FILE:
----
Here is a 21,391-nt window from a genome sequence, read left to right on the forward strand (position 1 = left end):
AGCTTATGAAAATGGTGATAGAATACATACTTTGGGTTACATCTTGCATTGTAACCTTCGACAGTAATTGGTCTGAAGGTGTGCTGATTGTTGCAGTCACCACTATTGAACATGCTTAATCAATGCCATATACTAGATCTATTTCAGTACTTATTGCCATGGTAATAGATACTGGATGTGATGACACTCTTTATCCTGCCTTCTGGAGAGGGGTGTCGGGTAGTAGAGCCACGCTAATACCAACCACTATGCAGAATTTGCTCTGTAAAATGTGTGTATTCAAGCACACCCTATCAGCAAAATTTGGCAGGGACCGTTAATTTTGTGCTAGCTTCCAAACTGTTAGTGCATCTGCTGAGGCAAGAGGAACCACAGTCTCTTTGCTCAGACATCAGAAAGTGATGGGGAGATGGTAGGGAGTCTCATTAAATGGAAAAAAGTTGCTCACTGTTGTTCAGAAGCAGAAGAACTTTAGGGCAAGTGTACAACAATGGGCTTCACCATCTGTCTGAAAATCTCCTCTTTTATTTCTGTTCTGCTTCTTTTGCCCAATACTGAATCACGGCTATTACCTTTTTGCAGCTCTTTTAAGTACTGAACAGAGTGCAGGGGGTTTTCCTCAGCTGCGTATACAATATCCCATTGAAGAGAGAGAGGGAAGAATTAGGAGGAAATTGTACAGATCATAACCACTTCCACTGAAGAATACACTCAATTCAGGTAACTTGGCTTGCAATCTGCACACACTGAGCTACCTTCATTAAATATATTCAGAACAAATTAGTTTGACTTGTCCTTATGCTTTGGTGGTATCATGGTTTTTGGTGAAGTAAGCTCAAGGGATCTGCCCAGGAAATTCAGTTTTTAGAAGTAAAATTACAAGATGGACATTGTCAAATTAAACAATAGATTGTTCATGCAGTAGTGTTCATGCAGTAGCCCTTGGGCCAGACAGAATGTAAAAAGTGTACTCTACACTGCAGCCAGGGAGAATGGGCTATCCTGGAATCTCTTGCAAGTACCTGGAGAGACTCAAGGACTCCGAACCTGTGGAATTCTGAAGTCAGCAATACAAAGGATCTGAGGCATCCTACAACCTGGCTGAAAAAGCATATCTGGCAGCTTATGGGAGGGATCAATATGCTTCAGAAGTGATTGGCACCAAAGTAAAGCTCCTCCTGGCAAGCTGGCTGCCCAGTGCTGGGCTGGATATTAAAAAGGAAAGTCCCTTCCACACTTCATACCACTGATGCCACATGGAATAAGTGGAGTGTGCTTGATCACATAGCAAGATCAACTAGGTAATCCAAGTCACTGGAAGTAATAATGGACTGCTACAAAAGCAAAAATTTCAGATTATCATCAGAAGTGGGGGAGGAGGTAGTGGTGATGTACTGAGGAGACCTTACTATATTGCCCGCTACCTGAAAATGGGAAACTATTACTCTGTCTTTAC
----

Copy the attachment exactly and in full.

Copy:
Here is a 21,391-nt window from a genome sequence, read left to right on the forward strand (position 1 = left end):
AGCTTATGAAAATGGTGATAGAATACATACTTTGGGTTACATCTTGCATTGTAACCTTCGACAGTAATTGGTCTGAAGGTGTGCTGATTGTTGCAGTCACCACTATTGAACATGCTTAATCAATGCCATATACTAGATCTATTTCAGTACTTATTGCCATGGTAATAGATACTGGATGTGATGACACTCTTTATCCTGCCTTCTGGAGAGGGGTGTCGGGTAGTAGAGCCACGCTAATACCAACCACTATGCAGAATTTGCTCTGTAAAATGTGTGTATTCAAGCACACCCTATCAGCAAAATTTGGCAGGGACCGTTAATTTTGTGCTAGCTTCCAAACTGTTAGTGCATCTGCTGAGGCAAGAGGAACCACAGTCTCTTTGCTCAGACATCAGAAAGTGATGGGGAGATGGTAGGGAGTCTCATTAAATGGAAAAAAGTTGCTCACTGTTGTTCAGAAGCAGAAGAACTTTAGGGCAAGTGTACAACAATGGGCTTCACCATCTGTCTGAAAATCTCCTCTTTTATTTCTGTTCTGCTTCTTTTGCCCAATACTGAATCACGGCTATTACCTTTTTGCAGCTCTTTTAAGTACTGAACAGAGTGCAGGGGGTTTTCCTCAGCTGCGTATACAATATCCCATTGAAGAGAGAGAGGGAAGAATTAGGAGGAAATTGTACAGATCATAACCACTTCCACTGAAGAATACACTCAATTCAGGTAACTTGGCTTGCAATCTGCACACACTGAGCTACCTTCATTAAATATATTCAGAACAAATTAGTTTGACTTGTCCTTATGCTTTGGTGGTATCATGGTTTTTGGTGAAGTAAGCTCAAGGGATCTGCCCAGGAAATTCAGTTTTTAGAAGTAAAATTACAAGATGGACATTGTCAAATTAAACAATAGATTGTTCATGCAGTAGTGTTCATGCAGTAGCCCTTGGGCCAGACAGAATGTAAAAAGTGTACTCTACACTGCAGCCAGGGAGAATGGGCTATCCTGGAATCTCTTGCAAGTACCTGGAGAGACTCAAGGACTCCGAACCTGTGGAATTCTGAAGTCAGCAATACAAAGGATCTGAGGCATCCTACAACCTGGCTGAAAAAGCATATCTGGCAGCTTATGGGAGGGATCAATATGCTTCAGAAGTGATTGGCACCAAAGTAAAGCTCCTCCTGGCAAGCTGGCTGCCCAGTGCTGGGCTGGATATTAAAAAGGAAAGTCCCTTCCACACTTCATACCACTGATGCCACATGGAATAAGTGGAGTGTGCTTGATCACATAGCAAGATCAACTAGGTAATCCAAGTCACTGGAAGTAATAATGGACTGCTACAAAAGCAAAAATTTCAGATTATCATCAGAAGTGGGGGAGGAGGTAGTGGTGATGTACTGAGGAGACCTTACTATATTGCCCGCTACCTGAAAATGGGAAACTATTACTCTGTCTTTAC